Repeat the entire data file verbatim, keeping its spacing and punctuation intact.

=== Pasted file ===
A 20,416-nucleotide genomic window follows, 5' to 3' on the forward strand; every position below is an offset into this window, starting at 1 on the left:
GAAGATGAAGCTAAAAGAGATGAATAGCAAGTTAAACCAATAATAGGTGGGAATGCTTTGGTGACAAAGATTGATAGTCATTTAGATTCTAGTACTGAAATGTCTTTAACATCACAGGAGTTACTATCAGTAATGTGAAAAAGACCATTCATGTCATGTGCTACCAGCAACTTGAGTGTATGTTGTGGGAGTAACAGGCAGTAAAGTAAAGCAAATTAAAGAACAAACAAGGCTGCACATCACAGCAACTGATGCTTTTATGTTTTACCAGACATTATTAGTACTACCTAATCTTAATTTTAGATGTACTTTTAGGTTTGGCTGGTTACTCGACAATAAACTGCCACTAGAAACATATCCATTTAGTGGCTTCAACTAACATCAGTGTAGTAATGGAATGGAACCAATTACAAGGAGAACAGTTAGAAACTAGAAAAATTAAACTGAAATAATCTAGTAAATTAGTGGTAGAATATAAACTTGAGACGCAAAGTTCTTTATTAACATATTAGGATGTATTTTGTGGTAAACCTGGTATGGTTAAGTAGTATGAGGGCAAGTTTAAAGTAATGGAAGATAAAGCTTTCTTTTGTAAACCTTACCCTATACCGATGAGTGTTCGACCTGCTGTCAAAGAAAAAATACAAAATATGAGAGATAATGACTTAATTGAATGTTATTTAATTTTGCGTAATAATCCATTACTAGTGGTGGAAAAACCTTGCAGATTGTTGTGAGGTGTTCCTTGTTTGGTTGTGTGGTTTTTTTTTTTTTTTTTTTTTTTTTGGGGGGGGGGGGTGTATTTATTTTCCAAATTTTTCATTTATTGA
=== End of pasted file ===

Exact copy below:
A 20,416-nucleotide genomic window follows, 5' to 3' on the forward strand; every position below is an offset into this window, starting at 1 on the left:
GAAGATGAAGCTAAAAGAGATGAATAGCAAGTTAAACCAATAATAGGTGGGAATGCTTTGGTGACAAAGATTGATAGTCATTTAGATTCTAGTACTGAAATGTCTTTAACATCACAGGAGTTACTATCAGTAATGTGAAAAAGACCATTCATGTCATGTGCTACCAGCAACTTGAGTGTATGTTGTGGGAGTAACAGGCAGTAAAGTAAAGCAAATTAAAGAACAAACAAGGCTGCACATCACAGCAACTGATGCTTTTATGTTTTACCAGACATTATTAGTACTACCTAATCTTAATTTTAGATGTACTTTTAGGTTTGGCTGGTTACTCGACAATAAACTGCCACTAGAAACATATCCATTTAGTGGCTTCAACTAACATCAGTGTAGTAATGGAATGGAACCAATTACAAGGAGAACAGTTAGAAACTAGAAAAATTAAACTGAAATAATCTAGTAAATTAGTGGTAGAATATAAACTTGAGACGCAAAGTTCTTTATTAACATATTAGGATGTATTTTGTGGTAAACCTGGTATGGTTAAGTAGTATGAGGGCAAGTTTAAAGTAATGGAAGATAAAGCTTTCTTTTGTAAACCTTACCCTATACCGATGAGTGTTCGACCTGCTGTCAAAGAAAAAATACAAAATATGAGAGATAATGACTTAATTGAATGTTATTTAATTTTGCGTAATAATCCATTACTAGTGGTGGAAAAACCTTGCAGATTGTTGTGAGGTGTTCCTTGTTTGGTTGTGTGGTTTTTTTTTTTTTTTTTTTTTTTTTGGGGGGGGGGGGTGTATTTATTTTCCAAATTTTTCATTTATTGA